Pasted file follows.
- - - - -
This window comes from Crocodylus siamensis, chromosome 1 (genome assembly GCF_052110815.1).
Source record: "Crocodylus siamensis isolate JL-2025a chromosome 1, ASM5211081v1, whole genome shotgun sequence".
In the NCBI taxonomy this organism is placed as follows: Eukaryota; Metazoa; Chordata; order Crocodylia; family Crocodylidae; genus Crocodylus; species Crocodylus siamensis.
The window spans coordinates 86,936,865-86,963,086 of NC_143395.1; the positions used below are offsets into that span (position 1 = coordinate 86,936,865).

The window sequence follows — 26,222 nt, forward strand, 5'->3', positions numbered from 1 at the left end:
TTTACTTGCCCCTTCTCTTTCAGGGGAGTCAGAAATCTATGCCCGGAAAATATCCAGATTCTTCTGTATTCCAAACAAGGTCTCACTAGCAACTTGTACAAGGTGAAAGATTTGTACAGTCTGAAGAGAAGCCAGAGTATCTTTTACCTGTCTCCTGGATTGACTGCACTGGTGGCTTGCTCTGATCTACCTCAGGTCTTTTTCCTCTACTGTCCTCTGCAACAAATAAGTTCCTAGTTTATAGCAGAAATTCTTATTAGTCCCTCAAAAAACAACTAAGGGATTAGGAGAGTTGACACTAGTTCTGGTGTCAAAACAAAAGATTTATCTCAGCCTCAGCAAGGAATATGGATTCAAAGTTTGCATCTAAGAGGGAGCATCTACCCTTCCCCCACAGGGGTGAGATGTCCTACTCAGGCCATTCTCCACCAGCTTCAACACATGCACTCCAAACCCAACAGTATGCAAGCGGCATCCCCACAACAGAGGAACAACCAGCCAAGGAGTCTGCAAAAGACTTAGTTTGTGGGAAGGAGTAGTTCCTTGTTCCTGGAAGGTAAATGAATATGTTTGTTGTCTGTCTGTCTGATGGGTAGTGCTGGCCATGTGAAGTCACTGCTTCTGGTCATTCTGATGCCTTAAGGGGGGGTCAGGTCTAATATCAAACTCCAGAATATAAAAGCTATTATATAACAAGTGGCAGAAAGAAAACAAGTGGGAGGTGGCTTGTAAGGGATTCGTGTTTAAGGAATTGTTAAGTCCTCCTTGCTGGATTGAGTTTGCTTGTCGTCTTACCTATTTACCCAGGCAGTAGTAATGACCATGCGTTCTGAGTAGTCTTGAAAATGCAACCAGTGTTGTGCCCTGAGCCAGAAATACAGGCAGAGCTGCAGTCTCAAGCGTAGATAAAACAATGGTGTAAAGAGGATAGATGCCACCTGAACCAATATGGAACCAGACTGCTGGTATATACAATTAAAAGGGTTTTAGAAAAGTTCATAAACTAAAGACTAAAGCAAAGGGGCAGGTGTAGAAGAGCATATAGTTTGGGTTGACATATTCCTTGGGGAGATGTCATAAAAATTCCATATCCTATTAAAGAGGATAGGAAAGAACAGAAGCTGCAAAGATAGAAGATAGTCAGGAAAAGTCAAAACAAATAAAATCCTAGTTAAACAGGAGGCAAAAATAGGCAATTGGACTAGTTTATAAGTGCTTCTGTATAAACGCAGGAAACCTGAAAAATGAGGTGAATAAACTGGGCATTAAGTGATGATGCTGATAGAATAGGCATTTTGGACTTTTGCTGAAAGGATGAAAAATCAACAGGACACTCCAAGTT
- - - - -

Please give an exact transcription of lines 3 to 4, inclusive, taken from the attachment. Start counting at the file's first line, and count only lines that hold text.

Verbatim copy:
In the NCBI taxonomy this organism is placed as follows: Eukaryota; Metazoa; Chordata; order Crocodylia; family Crocodylidae; genus Crocodylus; species Crocodylus siamensis.
The window spans coordinates 86,936,865-86,963,086 of NC_143395.1; the positions used below are offsets into that span (position 1 = coordinate 86,936,865).